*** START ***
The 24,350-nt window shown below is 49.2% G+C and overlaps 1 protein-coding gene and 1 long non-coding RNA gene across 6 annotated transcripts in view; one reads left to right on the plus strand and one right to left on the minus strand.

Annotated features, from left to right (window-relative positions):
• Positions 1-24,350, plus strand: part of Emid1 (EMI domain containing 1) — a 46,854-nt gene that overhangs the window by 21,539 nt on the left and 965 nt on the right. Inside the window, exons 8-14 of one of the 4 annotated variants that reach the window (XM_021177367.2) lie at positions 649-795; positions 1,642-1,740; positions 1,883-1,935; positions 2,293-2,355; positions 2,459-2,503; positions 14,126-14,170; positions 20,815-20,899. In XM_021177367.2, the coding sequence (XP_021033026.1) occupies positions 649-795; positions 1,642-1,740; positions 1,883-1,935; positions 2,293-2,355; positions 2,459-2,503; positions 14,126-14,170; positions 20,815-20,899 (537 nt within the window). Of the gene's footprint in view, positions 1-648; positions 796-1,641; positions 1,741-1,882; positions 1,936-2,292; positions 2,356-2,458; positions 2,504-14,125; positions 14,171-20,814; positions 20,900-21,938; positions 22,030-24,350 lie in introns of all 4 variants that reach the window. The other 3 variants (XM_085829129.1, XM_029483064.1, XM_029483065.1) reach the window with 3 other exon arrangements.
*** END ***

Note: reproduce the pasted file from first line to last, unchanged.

The 24,350-nt window shown below is 49.2% G+C and overlaps 1 protein-coding gene and 1 long non-coding RNA gene across 6 annotated transcripts in view; one reads left to right on the plus strand and one right to left on the minus strand.

Annotated features, from left to right (window-relative positions):
• Positions 1-24,350, plus strand: part of Emid1 (EMI domain containing 1) — a 46,854-nt gene that overhangs the window by 21,539 nt on the left and 965 nt on the right. Inside the window, exons 8-14 of one of the 4 annotated variants that reach the window (XM_021177367.2) lie at positions 649-795; positions 1,642-1,740; positions 1,883-1,935; positions 2,293-2,355; positions 2,459-2,503; positions 14,126-14,170; positions 20,815-20,899. In XM_021177367.2, the coding sequence (XP_021033026.1) occupies positions 649-795; positions 1,642-1,740; positions 1,883-1,935; positions 2,293-2,355; positions 2,459-2,503; positions 14,126-14,170; positions 20,815-20,899 (537 nt within the window). Of the gene's footprint in view, positions 1-648; positions 796-1,641; positions 1,741-1,882; positions 1,936-2,292; positions 2,356-2,458; positions 2,504-14,125; positions 14,171-20,814; positions 20,900-21,938; positions 22,030-24,350 lie in introns of all 4 variants that reach the window. The other 3 variants (XM_085829129.1, XM_029483064.1, XM_029483065.1) reach the window with 3 other exon arrangements.